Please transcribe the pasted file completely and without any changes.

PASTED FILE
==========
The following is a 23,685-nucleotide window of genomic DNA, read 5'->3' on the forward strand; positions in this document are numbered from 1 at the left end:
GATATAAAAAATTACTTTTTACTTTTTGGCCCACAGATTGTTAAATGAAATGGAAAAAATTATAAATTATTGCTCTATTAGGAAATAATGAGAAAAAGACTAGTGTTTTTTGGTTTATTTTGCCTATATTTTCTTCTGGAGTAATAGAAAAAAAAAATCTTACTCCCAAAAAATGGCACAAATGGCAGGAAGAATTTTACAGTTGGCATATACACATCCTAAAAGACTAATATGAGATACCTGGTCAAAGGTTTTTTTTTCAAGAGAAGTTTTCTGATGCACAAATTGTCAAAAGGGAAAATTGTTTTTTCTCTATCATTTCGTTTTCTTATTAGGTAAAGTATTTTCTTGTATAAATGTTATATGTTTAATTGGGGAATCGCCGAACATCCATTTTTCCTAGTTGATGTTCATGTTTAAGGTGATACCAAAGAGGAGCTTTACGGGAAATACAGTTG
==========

The following is a 23,685-nucleotide window of genomic DNA, read 5'->3' on the forward strand; positions in this document are numbered from 1 at the left end:
GATATAAAAAATTACTTTTTACTTTTTGGCCCACAGATTGTTAAATGAAATGGAAAAAATTATAAATTATTGCTCTATTAGGAAATAATGAGAAAAAGACTAGTGTTTTTTGGTTTATTTTGCCTATATTTTCTTCTGGAGTAATAGAAAAAAAAAATCTTACTCCCAAAAAATGGCACAAATGGCAGGAAGAATTTTACAGTTGGCATATACACATCCTAAAAGACTAATATGAGATACCTGGTCAAAGGTTTTTTTTTCAAGAGAAGTTTTCTGATGCACAAATTGTCAAAAGGGAAAATTGTTTTTTCTCTATCATTTCGTTTTCTTATTAGGTAAAGTATTTTCTTGTATAAATGTTATATGTTTAATTGGGGAATCGCCGAACATCCATTTTTCCTAGTTGATGTTCATGTTTAAGGTGATACCAAAGAGGAGCTTTACGGGAAATACAGTTG